This prospective phase I/II proof of concept study achieved a high drug adherence rate (97.6% ± 2.5%, mean ± SD, range 94.1%–100.3%) among study participants treated with oral dextromethorphan at doses of 60 mg twice daily. The study drug appeared to be well-tolerated, with minimal drug-related AEs. The one ocular complication was a vitreous hemorrhage and was felt to be unrelated to the study medication, but rather a result of disease progression. At month 4, no study participants met criteria for disease worsening, and they were thus treated with dextromethorphan as monotherapy for the 6 months of follow-up. Two participants required adjuvant therapy in the fellow eye, one for worsening DME and the other for macular edema related to a central retinal vein occlusion that occurred prior to study enrollment. 
From baseline to month 6, the primary outcome measure of mean central macular thickness decreased in three study eyes and remained similar or redistributed in the other qualifying eyes. Visual acuity improved 15 letters in one study eye but, on average, there was little change in visual acuity. Visual acuity improvement in both study and fellow eyes may have been difficult to achieve due to excellent baseline visual acuity (mean of 75.0 letters [≈20/32]). Three of the five study eyes were 20/25 or better at baseline and all three qualifying fellow eyes treated only with oral dextromethorphan had a baseline visual acuity of 20/25 or better. 
Masked grading of the fluorescein angiograms demonstrated the most consistent findings of decreased leakage with four out of the five study eyes and six out of the eight qualifying eyes graded as having a decrease in late leakage at 6 months. When examining study eyes, improvement of late leakage on FA was associated with modest improvements in central subfield thickness on OCT. However, these changes did not correlate improvements on visual acuity testing. In qualifying eyes, improvement on late FA leakage was not associated with significant improvements on mean central subfield thickness or mean change in BCVA at 6 months.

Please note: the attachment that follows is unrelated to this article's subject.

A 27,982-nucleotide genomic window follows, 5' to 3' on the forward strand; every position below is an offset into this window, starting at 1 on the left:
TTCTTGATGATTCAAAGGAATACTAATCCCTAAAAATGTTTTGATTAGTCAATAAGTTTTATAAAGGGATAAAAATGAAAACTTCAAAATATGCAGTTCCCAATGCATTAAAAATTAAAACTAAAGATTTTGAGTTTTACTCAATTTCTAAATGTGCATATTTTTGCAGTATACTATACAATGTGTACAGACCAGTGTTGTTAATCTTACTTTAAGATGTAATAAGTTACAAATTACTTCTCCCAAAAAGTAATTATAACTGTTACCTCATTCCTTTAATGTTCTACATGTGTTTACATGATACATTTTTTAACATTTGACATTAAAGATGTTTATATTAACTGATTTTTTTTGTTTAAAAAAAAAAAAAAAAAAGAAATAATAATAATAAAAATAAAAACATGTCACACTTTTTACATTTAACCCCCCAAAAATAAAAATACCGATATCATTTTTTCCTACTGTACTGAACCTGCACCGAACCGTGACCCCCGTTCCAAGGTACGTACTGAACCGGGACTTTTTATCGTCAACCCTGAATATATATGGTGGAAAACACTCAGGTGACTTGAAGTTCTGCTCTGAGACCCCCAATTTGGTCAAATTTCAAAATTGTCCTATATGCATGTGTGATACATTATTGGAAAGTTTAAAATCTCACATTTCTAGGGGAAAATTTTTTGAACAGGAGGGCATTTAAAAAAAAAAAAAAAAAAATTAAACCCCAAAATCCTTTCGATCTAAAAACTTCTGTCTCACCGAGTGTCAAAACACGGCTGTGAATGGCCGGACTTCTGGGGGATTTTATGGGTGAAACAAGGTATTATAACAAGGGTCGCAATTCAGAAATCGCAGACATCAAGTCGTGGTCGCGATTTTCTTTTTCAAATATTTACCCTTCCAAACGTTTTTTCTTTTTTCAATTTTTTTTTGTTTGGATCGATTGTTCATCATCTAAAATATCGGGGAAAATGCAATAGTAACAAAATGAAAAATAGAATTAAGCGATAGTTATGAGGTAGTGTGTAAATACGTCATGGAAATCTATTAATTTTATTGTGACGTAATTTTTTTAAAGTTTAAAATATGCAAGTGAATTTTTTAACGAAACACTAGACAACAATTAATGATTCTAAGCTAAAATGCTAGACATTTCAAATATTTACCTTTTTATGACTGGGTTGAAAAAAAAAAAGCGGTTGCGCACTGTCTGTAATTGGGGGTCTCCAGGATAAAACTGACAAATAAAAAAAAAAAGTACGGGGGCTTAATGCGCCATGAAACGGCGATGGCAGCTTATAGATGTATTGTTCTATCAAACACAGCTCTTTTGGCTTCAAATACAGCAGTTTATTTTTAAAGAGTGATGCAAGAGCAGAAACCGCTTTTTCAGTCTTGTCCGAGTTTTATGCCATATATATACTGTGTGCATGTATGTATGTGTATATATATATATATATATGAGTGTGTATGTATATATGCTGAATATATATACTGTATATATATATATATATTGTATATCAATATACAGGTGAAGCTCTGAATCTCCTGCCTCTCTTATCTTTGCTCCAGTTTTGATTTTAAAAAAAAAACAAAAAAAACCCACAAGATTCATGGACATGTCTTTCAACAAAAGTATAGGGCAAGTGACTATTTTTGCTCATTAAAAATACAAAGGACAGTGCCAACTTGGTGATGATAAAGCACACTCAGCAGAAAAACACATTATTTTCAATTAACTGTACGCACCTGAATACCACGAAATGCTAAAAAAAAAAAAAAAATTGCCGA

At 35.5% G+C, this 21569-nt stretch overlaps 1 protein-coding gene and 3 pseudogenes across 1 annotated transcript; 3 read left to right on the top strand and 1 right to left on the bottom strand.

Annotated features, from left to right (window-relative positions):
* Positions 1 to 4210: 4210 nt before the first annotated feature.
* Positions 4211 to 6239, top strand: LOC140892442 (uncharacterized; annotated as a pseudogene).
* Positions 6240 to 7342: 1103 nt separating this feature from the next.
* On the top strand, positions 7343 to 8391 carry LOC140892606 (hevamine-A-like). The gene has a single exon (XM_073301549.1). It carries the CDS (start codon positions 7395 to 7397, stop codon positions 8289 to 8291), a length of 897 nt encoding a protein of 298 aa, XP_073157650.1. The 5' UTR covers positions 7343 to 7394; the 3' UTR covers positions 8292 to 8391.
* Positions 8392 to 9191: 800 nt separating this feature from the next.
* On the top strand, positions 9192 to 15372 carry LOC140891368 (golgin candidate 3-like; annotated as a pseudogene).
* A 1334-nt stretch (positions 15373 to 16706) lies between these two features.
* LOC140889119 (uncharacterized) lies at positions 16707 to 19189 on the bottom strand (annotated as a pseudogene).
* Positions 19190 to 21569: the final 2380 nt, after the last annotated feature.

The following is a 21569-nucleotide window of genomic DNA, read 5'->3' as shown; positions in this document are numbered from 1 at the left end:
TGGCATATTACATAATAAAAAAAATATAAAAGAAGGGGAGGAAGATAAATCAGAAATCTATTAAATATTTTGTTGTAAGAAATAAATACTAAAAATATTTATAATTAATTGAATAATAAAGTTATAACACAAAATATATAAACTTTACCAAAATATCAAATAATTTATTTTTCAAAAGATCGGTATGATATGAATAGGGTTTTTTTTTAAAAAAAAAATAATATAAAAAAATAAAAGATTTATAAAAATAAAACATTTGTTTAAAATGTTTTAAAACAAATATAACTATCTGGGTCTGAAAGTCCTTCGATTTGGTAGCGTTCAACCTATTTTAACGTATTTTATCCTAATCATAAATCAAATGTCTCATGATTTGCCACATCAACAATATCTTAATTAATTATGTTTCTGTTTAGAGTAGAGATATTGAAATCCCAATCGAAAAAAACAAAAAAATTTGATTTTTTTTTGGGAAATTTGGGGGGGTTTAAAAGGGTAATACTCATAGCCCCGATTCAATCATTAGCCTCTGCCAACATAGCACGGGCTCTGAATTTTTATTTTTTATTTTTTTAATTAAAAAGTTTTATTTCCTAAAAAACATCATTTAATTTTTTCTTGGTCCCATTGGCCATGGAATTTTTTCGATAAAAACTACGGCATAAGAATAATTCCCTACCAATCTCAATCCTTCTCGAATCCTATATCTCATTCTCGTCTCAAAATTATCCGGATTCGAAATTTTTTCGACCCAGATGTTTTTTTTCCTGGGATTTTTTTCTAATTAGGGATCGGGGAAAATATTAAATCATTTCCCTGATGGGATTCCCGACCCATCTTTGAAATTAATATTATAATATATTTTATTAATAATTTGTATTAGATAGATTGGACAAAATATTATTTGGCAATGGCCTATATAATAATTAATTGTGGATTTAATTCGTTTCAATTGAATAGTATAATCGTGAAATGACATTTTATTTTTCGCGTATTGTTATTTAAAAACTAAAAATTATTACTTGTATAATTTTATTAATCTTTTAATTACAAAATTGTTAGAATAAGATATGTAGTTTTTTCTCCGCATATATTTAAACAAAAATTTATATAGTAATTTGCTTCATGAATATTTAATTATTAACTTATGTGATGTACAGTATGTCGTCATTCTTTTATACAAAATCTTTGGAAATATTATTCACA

Increases in vascular permeability have been related to a number of inflammatory mediators, many of which can be produced by activated retinal microglial.20,5254 The observation of reduced late leakage in many eyes may be related to the potential ability of the study drug to reduce abnormal vascular permeability in the setting of DME. In a similarly designed study, orally administered minocycline was investigated as a proof of concept intervention also targeting microglial activation in the setting of DME.33 In that pilot study, oral minocycline also appeared to have potential efficacy in associated with a decrease in vascular leakage as determined by FA and was also was associated with increasing visual acuity and reducing macular edema in a progressive time dependent manner.33 These changes were not associated with concurrent changes in systemic factors and were suggestive of a treatment effect that was secondary to the study drug.